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Professional ability in the U. S. diplomatic service won, last week, another victory: the President decided to appoint John Van Antwerp MacMurray to be Minister to China.* Chinese bands, long silent, are beginning to play the tunes of nationalism; the new minister must have a delicate ear, must be a sympathetic critic. Two tunes, in particular, are rising to a crescendo of protest against “foreign domination.”

Extraterritorial rights. During the 19th Century, a series of treaties exempted nearly all non-Chinese residents in China from the control of Chinese law courts. Accused foreigners have their cases tried either in special international courts or in their local consulates. This was made necessary by the malconformation of Chinese law as compared with the beauty of Roman and Teutonic law, regarded by white men as their inalienable inheritance. Nationalistic China now resents the concession of extra-territorality, demands the abrogation of the treaties. The most important speech of U. S. Minister Schurman – recently promoted to be Ambassador at Berlin (TIME, Mar. 30)-was made two months ago on this subject. He tactfully suggested gradual changes.

Maritime Customs. Most of the import duties of China are collected and administered by foreigners, chiefly British. Since these revenues are needed to pay the interest on China’s foreign loans, it was thought unwise to abandon them to the graft-ridden officialdom of the old Em- pire. Pseudo-Republican China resents this stricture on its sover- eignty.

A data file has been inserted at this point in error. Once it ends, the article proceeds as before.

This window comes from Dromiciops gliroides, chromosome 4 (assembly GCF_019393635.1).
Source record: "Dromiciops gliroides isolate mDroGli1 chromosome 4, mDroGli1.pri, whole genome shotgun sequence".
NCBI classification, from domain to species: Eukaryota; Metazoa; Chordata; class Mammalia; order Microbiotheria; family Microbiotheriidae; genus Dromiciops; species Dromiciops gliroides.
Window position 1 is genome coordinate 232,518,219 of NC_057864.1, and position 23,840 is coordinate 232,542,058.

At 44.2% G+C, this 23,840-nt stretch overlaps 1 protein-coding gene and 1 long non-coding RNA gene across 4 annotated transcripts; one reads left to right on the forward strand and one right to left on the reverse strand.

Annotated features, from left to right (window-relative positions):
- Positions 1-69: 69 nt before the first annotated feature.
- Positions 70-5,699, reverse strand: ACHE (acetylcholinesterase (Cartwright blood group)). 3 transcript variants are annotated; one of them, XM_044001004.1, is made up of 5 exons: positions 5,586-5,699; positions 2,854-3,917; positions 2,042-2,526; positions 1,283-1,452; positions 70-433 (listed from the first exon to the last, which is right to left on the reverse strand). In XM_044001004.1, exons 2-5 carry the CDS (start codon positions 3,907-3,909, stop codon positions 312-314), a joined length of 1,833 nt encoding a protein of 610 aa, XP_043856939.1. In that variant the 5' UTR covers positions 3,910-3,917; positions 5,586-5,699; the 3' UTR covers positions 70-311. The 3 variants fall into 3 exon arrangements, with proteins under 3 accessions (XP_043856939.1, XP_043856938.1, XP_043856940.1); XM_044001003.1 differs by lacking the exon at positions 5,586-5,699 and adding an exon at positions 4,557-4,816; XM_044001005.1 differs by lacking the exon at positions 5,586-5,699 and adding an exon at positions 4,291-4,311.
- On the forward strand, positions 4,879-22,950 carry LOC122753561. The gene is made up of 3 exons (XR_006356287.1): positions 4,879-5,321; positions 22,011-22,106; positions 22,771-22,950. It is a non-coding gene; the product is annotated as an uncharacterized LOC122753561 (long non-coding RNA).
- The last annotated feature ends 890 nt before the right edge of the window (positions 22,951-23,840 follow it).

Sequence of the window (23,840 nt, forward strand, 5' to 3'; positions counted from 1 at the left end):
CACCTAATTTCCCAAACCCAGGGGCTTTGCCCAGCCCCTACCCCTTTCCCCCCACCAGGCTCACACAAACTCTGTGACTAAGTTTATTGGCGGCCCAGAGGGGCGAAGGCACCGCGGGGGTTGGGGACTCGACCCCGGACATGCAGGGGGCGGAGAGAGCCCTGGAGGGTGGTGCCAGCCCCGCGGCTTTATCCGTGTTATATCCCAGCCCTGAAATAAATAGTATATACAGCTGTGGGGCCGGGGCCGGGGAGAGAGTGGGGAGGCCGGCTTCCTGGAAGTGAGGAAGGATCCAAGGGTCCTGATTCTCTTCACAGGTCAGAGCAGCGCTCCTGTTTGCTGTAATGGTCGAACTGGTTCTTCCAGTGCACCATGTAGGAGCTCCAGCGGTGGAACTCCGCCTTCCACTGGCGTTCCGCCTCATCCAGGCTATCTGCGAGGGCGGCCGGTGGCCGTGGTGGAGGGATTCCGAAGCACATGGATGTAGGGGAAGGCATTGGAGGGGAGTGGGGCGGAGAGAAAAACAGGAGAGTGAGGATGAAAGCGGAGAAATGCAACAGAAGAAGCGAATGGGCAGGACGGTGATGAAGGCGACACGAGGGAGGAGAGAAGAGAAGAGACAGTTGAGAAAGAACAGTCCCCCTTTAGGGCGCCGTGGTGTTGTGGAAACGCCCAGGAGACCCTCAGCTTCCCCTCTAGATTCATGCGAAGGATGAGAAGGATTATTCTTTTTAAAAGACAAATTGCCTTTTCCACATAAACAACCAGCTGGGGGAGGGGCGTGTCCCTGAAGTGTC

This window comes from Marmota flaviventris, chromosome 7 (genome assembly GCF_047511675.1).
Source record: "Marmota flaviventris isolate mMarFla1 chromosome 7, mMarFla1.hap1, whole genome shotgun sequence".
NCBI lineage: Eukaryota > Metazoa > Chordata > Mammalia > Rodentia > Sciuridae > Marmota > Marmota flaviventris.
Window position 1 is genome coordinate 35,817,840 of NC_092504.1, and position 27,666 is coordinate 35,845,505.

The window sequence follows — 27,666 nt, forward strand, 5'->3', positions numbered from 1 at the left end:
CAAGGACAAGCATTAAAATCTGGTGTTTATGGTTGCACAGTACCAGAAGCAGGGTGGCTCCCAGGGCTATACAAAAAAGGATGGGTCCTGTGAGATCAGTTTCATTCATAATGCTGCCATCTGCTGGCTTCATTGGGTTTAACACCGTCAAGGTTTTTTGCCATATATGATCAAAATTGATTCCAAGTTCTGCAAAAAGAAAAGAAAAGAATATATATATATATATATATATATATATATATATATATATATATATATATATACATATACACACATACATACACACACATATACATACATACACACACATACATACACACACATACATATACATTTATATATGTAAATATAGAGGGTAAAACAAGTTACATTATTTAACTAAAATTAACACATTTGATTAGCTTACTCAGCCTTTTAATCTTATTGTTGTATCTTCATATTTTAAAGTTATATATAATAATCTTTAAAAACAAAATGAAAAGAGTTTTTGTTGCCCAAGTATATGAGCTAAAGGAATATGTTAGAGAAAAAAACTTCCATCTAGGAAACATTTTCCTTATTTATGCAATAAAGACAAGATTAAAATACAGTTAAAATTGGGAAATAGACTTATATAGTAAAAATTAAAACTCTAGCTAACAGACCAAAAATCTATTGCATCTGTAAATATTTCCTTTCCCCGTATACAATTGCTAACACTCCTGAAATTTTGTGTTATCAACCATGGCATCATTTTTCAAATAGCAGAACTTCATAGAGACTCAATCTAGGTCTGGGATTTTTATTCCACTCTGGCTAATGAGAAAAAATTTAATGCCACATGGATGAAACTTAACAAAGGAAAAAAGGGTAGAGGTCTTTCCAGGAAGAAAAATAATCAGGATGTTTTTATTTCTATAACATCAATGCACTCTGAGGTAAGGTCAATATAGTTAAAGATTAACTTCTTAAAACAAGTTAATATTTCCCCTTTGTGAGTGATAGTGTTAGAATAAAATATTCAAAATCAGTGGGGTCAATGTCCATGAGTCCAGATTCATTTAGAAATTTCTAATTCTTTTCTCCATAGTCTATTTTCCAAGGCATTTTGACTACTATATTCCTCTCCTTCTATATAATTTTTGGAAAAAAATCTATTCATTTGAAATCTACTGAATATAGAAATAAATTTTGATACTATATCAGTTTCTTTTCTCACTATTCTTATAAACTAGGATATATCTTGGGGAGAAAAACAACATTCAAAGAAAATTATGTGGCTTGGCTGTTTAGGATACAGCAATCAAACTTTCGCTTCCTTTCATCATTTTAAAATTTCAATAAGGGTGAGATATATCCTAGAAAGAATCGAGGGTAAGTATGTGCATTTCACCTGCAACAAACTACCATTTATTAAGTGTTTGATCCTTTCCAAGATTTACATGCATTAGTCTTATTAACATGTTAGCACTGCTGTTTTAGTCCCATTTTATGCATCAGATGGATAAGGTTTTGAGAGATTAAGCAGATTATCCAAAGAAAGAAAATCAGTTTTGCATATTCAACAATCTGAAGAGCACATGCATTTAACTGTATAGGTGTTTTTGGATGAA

Probably no man understands these and other delicate matters better than Mr. MacMurray. Since graduation from Princeton, he has filled diplomatic posts in Siam, Russia, China, Japan. In 1919, he became Chief of the Far Eastern Division of the State Department, last year was elevated to an assistant Secretaryship of State. As soon as Minister Schurman accepted the Berlin post, Mr. MacMurray was put forward as the ideal candidate for Peking. Would politics interfere? Could Senator Curtis persuade the President to appoint his fellow-Kan- san, William S. Culbertson? Could some other Senator win the post for some one else? In a word, no.

Mr. MacMurray was succeeded as Assistant Secretary of State by Hugh R. Wilson, a diplomatic servant since 1911.

— Other men elevated in the service for merit: Henry Prather Fletcher, Ambassador at Rome, has served in the diplomatic corps since 1902; William Phillips, Ambassador to Belgium, in the service since 1905; Hugh Gibson, Minister to Switzerland, in the service since 1908; Peter Augustus Jay, Ambassador to Argentina, in the service since 1902,

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